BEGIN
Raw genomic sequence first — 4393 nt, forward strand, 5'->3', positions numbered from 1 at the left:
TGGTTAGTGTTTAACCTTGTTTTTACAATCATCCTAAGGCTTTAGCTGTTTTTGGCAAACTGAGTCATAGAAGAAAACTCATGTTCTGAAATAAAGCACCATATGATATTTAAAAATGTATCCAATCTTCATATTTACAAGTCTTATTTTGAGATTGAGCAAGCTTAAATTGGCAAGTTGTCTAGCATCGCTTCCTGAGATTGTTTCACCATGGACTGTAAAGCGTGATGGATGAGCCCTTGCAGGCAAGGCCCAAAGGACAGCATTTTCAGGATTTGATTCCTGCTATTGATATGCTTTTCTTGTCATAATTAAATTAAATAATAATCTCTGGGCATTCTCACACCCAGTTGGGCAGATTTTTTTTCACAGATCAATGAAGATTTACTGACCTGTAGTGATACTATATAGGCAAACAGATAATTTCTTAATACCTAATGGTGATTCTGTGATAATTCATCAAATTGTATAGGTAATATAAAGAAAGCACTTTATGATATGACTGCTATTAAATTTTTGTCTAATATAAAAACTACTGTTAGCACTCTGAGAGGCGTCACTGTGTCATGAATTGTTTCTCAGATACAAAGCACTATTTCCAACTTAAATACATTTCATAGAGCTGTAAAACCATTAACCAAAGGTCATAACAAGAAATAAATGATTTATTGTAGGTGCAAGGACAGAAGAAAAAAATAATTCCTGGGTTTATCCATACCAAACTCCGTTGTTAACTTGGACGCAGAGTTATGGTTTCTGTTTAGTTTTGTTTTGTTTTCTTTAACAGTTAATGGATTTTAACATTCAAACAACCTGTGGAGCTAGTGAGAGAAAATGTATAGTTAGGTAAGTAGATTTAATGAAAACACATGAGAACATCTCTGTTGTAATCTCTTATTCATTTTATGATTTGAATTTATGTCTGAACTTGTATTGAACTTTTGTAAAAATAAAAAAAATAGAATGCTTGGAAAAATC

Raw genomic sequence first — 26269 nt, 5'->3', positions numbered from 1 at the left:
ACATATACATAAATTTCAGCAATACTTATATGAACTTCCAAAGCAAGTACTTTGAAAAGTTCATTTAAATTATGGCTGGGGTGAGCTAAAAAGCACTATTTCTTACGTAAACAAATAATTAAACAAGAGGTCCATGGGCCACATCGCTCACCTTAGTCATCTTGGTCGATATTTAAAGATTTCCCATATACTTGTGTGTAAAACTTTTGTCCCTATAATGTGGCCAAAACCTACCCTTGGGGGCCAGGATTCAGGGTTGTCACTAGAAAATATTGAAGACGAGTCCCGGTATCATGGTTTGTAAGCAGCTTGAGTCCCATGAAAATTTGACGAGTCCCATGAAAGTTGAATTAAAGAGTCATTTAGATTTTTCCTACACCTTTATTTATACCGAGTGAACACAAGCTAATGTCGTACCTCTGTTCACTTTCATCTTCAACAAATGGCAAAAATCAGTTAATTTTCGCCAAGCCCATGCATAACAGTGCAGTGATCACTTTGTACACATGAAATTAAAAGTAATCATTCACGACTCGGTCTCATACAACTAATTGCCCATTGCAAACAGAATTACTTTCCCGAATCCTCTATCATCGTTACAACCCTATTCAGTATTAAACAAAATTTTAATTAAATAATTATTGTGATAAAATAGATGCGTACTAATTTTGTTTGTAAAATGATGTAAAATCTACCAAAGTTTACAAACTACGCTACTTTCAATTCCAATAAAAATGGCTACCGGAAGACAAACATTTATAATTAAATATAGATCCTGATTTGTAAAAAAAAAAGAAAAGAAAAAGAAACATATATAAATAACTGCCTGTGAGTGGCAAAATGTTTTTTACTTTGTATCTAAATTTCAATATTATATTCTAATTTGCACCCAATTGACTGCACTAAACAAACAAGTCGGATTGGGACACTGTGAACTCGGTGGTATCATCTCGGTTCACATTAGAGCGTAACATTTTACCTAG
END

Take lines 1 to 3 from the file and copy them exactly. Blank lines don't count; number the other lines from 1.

Raw genomic sequence first — 4393 nt, forward strand, 5'->3', positions numbered from 1 at the left:
TGGTTAGTGTTTAACCTTGTTTTTACAATCATCCTAAGGCTTTAGCTGTTTTTGGCAAACTGAGTCATAGAAGAAAACTCATGTTCTGAAATAAAGCACCATATGATATTTAAAAATGTATCCAATCTTCATATTTACAAGTCTTATTTTGAGATTGAGCAAGCTTAAATTGGCAAGTTGTCTAGCATCGCTTCCTGAGATTGTTTCACCATGGACTGTAAAGCGTGATGGATGAGCCCTTGCAGGCAAGGCCCAAAGGACAGCATTTTCAGGATTTGATTCCTGCTATTGATATGCTTTTCTTGTCATAATTAAATTAAATAATAATCTCTGGGCATTCTCACACCCAGTTGGGCAGATTTTTTTTCACAGATCAATGAAGATTTACTGACCTGTAGTGATACTATATAGGCAAACAGATAATTTCTTAATACCTAATGGTGATTCTGTGATAATTCATCAAATTGTATAGGTAATATAAAGAAAGCACTTTATGATATGACTGCTATTAAATTTTTGTCTAATATAAAAACTACTGTTAGCACTCTGAGAGGCGTCACTGTGTCATGAATTGTTTCTCAGATACAAAGCACTATTTCCAACTTAAATACATTTCATAGAGCTGTAAAACCATTAACCAAAGGTCATAACAAGAAATAAATGATTTATTGTAGGTGCAAGGACAGAAGAAAAAAATAATTCCTGGGTTTATCCATACCAAACTCCGTTGTTAACTTGGACGCAGAGTTATGGTTTCTGTTTAGTTTTGTTTTGTTTTCTTTAACAGTTAATGGATTTTAACATTCAAACAACCTGTGGAGCTAGTGAGAGAAAATGTATAGTTAGGTAAGTAGATTTAATGAAAACACATGAGAACATCTCTGTTGTAATCTCTTATTCATTTTATGATTTGAATTTATGTCTGAACTTGTATTGAACTTTTGTAAAAATAAAAAAAATAGAATGCTTGGAAAAATC

Raw genomic sequence first — 26269 nt, 5'->3', positions numbered from 1 at the left: